Healing hidden wounds: a personal perspective

Volume 2, Issue 3 - September 2010

Jean Cozier, Sexual Abuse Survivor
Chicago, Illinois, United States

When we’re small and we hurt ourselves, we usually find ways to fix it.  We may cry a little, suck the wound, or run to Mommy so that she can kiss it and make it better.

But what if we don’t know for sure we’ve been hurt?  If no one hears us cry?  And what if Mommy helped put the wound there?

I’m not a doctor, psychologist, or therapist.  I’m a writer, musician, businesswoman, and art collector.  I’m also a survivor of childhood sexual abuse, and I’ve learned a few things about healing.  But it’s taken me almost half my life; so if sharing some of what I’ve learned helps anyone else, I’m grateful for this opportunity to speak to you through this journal.

I’ve worked with sexual abuse survivors for over twenty years now.  In the beginning, I learned from my cousin, artist and sexual abuse survivor Judith Dawn Hickey.  I watched her rediscover herself as an artist as she spent years healing the wounds created by multiple episodes of sexual violation.  When I lost her to cancer in 1998, I created the Judith Dawn Memorial Fund for the Arts; so that other survivors of rape and sexual abuse could apply for financial assistance to pursue their healing through artistic expression.

Applicants to this program have received funds for painting, photography, voice lessons, piano lessons, musical instrument purchases, woodworking, writing, and quiltmaking—all different paths they hope will lead them to healing.  Over the years, as I have read the applications and cried over their stories, I struggled to verbalize what I was learning about art and healing.

I believe creativity is in all of us, part of the earliest self.  When sexual abuse occurs, it damages that early, innocent self and leaves wounds that we aren’t even aware of.  We become objects that are used by our abusers, and we may lose that part of the “innocent self” from which our creativity springs.  As objects and victims, how can we be free to express our true selves?  And what happens when we try?

 

Our culture seems determined to block off any exploration of our wounds.  Get over it, we’re told.  Are you still dwelling on that?  Can’t you put it behind you?  You don’t really expect me not to invite your uncle to Thanksgiving dinner, do you?  You should be living in the present, not in the past.  Be part of the solution.

And yet, without exploration and expression, there is no solution.  So the wounds burrow deeper and deeper, as we bury our pain and shame, and our creativity along with them.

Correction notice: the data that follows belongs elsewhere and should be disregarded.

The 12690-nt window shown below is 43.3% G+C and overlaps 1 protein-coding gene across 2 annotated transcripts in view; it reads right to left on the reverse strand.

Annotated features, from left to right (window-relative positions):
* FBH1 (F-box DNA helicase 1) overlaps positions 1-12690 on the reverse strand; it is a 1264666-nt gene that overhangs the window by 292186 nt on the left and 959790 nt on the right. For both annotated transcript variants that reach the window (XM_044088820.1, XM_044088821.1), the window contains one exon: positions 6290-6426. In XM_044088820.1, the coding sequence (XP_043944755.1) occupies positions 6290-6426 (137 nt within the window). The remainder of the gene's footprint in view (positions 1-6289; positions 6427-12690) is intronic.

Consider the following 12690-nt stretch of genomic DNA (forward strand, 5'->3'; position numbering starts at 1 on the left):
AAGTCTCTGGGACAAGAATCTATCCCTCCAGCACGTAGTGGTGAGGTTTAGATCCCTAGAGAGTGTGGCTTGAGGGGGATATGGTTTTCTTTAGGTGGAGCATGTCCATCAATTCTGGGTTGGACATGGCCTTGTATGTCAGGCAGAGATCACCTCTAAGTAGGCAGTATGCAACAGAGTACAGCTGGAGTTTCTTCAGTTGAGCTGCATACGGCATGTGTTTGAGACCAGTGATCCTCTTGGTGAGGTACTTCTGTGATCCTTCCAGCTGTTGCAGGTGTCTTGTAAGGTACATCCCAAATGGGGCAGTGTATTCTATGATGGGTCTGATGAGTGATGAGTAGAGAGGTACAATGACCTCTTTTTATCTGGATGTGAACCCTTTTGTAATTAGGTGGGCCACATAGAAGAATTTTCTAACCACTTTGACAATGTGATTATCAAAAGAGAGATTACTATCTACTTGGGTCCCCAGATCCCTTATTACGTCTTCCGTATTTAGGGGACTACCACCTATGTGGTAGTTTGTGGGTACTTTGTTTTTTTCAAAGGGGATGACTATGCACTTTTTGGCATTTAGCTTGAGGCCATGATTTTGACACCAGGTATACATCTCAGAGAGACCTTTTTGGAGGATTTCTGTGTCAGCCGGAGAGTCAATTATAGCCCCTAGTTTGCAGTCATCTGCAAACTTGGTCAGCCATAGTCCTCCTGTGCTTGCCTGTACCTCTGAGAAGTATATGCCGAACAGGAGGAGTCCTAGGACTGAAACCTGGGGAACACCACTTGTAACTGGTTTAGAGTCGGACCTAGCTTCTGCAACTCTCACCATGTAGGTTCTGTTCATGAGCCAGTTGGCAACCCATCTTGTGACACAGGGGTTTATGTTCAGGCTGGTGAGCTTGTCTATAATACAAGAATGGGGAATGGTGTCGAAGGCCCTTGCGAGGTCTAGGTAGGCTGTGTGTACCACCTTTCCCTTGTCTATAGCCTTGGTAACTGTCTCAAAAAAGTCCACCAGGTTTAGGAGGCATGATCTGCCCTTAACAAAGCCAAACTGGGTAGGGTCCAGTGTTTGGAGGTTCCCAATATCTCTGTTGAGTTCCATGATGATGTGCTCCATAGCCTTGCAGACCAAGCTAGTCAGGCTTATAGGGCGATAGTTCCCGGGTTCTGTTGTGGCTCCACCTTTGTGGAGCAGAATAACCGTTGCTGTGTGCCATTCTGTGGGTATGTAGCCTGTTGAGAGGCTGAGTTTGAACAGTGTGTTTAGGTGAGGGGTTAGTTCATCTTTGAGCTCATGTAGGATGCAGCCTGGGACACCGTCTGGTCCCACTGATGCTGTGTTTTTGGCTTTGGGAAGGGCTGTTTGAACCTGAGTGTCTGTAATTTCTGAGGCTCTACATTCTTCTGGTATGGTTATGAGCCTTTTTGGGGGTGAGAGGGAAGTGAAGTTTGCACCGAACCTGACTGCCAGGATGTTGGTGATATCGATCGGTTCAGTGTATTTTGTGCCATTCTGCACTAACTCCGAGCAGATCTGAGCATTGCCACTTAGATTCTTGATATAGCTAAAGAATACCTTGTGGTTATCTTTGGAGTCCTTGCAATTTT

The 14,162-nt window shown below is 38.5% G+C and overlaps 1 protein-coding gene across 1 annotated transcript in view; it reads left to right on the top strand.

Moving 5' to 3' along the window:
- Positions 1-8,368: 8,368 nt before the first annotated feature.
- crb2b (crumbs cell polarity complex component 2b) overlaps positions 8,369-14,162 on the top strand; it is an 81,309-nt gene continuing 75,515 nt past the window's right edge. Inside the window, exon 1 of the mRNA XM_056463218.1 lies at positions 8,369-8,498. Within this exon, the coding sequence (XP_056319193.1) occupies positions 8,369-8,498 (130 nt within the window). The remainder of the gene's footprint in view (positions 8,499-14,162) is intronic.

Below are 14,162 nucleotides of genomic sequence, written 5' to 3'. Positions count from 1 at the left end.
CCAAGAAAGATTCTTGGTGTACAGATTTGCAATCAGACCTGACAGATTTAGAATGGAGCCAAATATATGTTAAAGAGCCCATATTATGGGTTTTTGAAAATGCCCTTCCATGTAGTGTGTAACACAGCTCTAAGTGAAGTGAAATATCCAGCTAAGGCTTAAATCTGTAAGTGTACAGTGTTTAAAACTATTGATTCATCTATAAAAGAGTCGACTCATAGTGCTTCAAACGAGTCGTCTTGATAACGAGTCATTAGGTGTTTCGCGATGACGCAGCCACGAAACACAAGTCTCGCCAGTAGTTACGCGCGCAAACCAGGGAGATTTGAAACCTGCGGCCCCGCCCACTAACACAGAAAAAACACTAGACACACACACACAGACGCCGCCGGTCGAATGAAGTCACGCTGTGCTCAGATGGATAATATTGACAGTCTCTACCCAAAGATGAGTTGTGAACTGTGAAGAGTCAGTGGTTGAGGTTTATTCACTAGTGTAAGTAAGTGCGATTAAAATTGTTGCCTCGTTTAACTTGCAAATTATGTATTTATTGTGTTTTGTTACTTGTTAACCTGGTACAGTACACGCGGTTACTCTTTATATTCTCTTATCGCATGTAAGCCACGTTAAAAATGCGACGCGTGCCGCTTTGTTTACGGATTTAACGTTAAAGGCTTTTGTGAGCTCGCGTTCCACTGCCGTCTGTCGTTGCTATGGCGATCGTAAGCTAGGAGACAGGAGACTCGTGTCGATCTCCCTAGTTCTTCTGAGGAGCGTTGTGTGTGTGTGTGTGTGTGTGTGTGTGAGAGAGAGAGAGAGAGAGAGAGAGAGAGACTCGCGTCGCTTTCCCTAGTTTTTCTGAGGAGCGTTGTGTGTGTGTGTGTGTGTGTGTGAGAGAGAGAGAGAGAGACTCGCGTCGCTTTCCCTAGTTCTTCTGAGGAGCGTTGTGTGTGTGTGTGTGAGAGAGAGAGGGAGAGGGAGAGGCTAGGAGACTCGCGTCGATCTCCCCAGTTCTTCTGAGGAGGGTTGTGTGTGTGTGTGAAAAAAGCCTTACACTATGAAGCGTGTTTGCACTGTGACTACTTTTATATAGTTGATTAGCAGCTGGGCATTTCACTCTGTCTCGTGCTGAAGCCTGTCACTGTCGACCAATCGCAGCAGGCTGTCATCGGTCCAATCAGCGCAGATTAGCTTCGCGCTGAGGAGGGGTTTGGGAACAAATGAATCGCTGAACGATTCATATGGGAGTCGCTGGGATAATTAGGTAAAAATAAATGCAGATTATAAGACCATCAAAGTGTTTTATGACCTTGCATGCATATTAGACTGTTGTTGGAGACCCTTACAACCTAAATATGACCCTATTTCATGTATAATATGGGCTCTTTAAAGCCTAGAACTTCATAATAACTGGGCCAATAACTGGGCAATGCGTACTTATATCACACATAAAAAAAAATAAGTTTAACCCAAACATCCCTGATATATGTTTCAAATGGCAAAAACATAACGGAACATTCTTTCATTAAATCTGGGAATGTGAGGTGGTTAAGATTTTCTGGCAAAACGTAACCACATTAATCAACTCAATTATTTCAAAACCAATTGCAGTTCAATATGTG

I hear the stories, and I recognize the patterns.  And I listen to the survivors.  Because sometimes they need to tell their stories over and over and over again, to make up for all the years they couldn’t, or didn’t, and all the people who didn’t listen.

And I tell my own stories.  My deepest healing came with the completion of the book I wrote about my cousin Judith.  I had to finish my healing without her, and I didn’t know how to do it.

And now I’m laughing as I write this because I just fell into that same old trap.  I talked about “finishing” my healing even though I tell people over and over again that we’re never finished healing.  I had the worst panic attack of my life after a party where I socialized with my abuser, convinced I was “all healed.”

WE DO NOT “GET OVER” SEXUAL ABUSE.  Those of us who are fortunate enough to have found some healing are not “over it.”  We think, and we grow, and we process, and we learn, and we pray, and if we are lucky, we find ways to integrate what happened to us as children into who we are today.  But we carry the wounds, and the scars, every single day of our lives.

So, as adults, how do we heal our wounds?

We write, we sing, and we paint.  We look for safe places to share our stories and for people who will listen to us.  How many songs, paintings, and articles will it take?  Where do we go to find those people and those places?

In creating the Awakenings Foundation, I am building a safe place for survivors of rape and sexual abuse to create their stories and to share them with a world that may finally be ready to listen.  And in helping others heal, I heal myself.

 


JEAN COZIER is the founder of The Awakenings Foundation and the author of Dear Judith:  A Portrait of Survival.  Artwork by rape and sexual abuse survivors is on display at the Awakenings Center and Gallery, 4001 N. Ravenswood Ave. in Chicago, Illinois.  To schedule a visit, contact Jean at jcozier@sbcglobal.net.

If you are interested in the artists represented by The Awakenings Foundation, view Monika Filipiak Peszek's work also featured in this issue.

RETURN TO HOMEPAGE